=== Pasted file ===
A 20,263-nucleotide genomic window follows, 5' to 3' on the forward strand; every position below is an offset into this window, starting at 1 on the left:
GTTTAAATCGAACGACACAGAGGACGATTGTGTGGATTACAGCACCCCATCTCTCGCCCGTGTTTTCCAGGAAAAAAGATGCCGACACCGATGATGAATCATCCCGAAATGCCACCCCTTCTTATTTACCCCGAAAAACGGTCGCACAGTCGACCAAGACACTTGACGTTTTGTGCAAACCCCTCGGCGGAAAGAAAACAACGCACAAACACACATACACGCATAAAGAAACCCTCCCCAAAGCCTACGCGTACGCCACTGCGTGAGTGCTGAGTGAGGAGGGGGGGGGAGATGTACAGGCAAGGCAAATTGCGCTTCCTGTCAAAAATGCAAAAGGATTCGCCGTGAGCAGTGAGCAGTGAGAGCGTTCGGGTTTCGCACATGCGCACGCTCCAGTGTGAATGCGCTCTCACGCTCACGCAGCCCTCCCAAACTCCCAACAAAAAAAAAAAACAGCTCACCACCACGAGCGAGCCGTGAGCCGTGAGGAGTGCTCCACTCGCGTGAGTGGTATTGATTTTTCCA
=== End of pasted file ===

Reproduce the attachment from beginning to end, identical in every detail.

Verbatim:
A 20,263-nucleotide genomic window follows, 5' to 3' on the forward strand; every position below is an offset into this window, starting at 1 on the left:
GTTTAAATCGAACGACACAGAGGACGATTGTGTGGATTACAGCACCCCATCTCTCGCCCGTGTTTTCCAGGAAAAAAGATGCCGACACCGATGATGAATCATCCCGAAATGCCACCCCTTCTTATTTACCCCGAAAAACGGTCGCACAGTCGACCAAGACACTTGACGTTTTGTGCAAACCCCTCGGCGGAAAGAAAACAACGCACAAACACACATACACGCATAAAGAAACCCTCCCCAAAGCCTACGCGTACGCCACTGCGTGAGTGCTGAGTGAGGAGGGGGGGGGAGATGTACAGGCAAGGCAAATTGCGCTTCCTGTCAAAAATGCAAAAGGATTCGCCGTGAGCAGTGAGCAGTGAGAGCGTTCGGGTTTCGCACATGCGCACGCTCCAGTGTGAATGCGCTCTCACGCTCACGCAGCCCTCCCAAACTCCCAACAAAAAAAAAAAACAGCTCACCACCACGAGCGAGCCGTGAGCCGTGAGGAGTGCTCCACTCGCGTGAGTGGTATTGATTTTTCCA